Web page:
Harare, Nov 18 (IANS) Tens of thousands of Zimbabweans took to the streets of Harare on Saturday demanding the resignation of President Robert Mugabe, in what could spell the political end for the 93-year-old leader who has ruled the country for nearly four decades.
Waving placards with slogans like “Go, Go, Our General” and “No to Mugabe Dynasty”, the atmosphere on the streets of the capital was electric, just days after the Army put Mugabe under house arrest and detained some of his key political allies.
Protests turned to a celebration of the Army’s role in ending Mugabe’s grip on power. “It’s like Christmas,” said one marcher, Fred Mubay. He said Zimbabweans had been suffering for a long time and were now, finally, happy.
The rally, supported by the military, was deemed as a “solidarity march”. People waved Zimbabwean flags while others ran alongside Army tanks and hugged soldiers to show their gratitude, the Guardian reported.
One had a poster with a message for the President: “Leave Zimbabwe now!!!” while a vendor at an intersection held up a newspaper with the headline: “Mugabe cornered”.
The Army staged a takeover on Wednesday but Mugabe was still refusing to step down on Saturday, an official with direct knowledge of the ongoing negotiations between the President and the military said.
Mugabe was meeting Army Chief General Constantino Chiwenga to discuss what happens next, reports said. Chiwenga is pushing for Mugabe to step down and an interim President to take over.
The military and senior officials within the ruling Zanu-PF party now appear set on forcing Mugabe out within 48 hours.
A man arriving at the rally said: “As Zimbabweans, we are saying to our Army: “Thank you very much for the peaceful intervention.”
“For us, it’s about the end of authoritarian rule and we are going to take our Zimbabwe back,” he said. Protesters headed towards Mugabe’s office, the State House, to urge him to step down.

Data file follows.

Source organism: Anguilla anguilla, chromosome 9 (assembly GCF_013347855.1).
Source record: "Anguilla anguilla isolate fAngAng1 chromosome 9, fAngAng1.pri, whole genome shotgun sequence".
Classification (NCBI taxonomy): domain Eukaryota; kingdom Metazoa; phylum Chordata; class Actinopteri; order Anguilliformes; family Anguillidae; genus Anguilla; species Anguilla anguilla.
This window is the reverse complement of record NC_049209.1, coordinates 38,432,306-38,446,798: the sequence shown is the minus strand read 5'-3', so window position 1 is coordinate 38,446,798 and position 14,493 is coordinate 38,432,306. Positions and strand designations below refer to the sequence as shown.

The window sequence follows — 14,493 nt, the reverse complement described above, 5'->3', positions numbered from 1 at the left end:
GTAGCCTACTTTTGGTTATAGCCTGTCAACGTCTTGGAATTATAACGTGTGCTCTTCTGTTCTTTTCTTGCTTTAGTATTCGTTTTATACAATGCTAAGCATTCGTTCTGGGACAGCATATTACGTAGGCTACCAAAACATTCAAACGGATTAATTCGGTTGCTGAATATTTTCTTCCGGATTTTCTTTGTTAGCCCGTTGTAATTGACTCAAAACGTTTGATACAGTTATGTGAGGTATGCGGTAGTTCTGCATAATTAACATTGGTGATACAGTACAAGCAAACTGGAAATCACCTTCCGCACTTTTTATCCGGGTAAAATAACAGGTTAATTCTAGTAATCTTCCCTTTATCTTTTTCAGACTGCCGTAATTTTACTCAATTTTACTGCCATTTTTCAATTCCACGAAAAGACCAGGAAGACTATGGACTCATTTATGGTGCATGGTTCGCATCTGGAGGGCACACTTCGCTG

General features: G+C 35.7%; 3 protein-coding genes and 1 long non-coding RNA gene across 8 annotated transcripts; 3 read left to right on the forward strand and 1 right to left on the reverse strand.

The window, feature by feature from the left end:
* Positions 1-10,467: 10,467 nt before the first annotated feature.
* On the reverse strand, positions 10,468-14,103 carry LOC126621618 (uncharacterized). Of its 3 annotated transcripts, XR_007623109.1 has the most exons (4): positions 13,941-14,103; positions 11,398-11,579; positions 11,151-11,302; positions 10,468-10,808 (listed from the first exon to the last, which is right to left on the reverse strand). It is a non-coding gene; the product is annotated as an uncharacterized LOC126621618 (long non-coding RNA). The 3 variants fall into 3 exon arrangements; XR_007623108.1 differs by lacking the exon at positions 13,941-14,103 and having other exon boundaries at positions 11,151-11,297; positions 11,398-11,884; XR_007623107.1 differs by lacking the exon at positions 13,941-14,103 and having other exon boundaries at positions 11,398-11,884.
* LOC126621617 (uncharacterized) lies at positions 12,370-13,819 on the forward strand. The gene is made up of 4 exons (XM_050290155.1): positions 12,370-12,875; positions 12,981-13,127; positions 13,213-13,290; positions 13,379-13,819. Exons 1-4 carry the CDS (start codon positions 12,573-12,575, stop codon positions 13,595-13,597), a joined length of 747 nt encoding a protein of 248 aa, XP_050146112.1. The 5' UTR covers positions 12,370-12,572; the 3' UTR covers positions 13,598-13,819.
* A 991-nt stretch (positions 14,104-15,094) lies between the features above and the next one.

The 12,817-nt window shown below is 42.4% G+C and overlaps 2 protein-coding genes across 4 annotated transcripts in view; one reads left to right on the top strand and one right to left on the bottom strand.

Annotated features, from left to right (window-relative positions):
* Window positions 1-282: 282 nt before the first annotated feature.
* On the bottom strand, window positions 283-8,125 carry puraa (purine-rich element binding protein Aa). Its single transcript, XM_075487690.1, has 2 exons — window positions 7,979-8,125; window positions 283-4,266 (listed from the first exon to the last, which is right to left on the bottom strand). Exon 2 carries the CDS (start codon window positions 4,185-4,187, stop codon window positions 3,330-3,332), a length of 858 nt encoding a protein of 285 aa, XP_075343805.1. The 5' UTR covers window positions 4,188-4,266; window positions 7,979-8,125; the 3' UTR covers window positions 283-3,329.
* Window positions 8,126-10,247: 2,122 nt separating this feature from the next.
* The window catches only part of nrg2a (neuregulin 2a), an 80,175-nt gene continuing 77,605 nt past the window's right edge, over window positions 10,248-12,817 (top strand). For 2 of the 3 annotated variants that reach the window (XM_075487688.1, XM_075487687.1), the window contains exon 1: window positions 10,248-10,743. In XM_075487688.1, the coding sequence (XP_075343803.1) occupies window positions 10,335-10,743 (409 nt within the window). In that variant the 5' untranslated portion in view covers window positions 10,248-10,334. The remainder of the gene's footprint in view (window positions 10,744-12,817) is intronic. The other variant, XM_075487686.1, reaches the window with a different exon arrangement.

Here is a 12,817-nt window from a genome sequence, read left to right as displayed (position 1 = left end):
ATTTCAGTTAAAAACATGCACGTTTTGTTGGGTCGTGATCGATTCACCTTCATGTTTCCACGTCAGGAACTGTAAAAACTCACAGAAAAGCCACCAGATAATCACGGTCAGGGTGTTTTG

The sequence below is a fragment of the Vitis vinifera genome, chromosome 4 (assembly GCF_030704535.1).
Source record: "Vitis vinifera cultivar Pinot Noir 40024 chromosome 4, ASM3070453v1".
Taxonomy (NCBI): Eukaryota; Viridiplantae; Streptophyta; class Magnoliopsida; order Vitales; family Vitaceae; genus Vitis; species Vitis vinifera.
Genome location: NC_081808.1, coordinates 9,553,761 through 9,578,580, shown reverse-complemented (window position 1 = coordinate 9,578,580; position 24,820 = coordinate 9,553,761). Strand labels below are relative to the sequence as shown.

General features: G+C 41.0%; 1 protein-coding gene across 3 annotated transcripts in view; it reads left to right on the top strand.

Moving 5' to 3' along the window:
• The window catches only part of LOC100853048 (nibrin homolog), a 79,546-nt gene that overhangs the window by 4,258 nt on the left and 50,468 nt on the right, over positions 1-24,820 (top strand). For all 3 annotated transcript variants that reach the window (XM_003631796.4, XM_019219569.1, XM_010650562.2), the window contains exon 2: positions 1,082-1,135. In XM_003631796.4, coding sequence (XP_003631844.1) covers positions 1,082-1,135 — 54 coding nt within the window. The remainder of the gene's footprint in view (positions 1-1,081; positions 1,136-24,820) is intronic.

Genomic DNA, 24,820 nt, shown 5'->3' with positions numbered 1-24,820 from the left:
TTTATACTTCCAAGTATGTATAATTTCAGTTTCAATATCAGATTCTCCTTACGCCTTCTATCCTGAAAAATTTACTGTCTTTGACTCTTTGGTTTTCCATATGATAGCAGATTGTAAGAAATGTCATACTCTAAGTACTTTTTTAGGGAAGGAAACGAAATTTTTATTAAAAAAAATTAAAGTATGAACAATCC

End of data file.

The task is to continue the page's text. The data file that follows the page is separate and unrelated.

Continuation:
Some people staged a sit-down protest at the State House in front of a line of troops while opposition leader Morgan Tsvangirai addressed the crowd to cheers.
By late Friday afternoon, all 10 of the country’s provincial Zanu-PF branches had passed motions of no-confidence in the President. This could lead to Mugabe being stripped of his office of President of the party by Sunday, one official told the Guardian.
The party branches were also calling for the resignation of the President’s wife, Grace Mugabe, as the women’s league leader.
Earlier on Friday, Mugabe, who had been confined to his luxurious residence in the upscale Harare neighbourhood of Borrowdale since the military takeover, attended a university graduation ceremony on the outskirts of the capital city.
His wife was not present. It had been thought she had left the country but it emerged later that she was in her husband’s Harare residence.
Saturday’s march was organised by the powerful associations representing veterans of the former British colony’s liberation wars.
The military’s intervention came after weeks of political turmoil in which Mugabe sacked his powerful Vice President Emmerson Mnangagwa, clearing the way for his wife to succeed him.
Mugabe has led Zimbabwe since it gained independence from Britain in 1980.
US Secretary of State Rex Tillerson urged a quick return to civilian rule, but said the crisis was an opportunity for Zimbabwe to set itself on a new path.
Chinese Foreign Ministry spokesman Geng Shuang said Beijing was hoping for stability and a peaceful “appropriate” resolution to the situation.
UK Foreign Secretary Boris Johnson warned against a transition from “one unelected tyrant” to another.
Post Source: Ians feed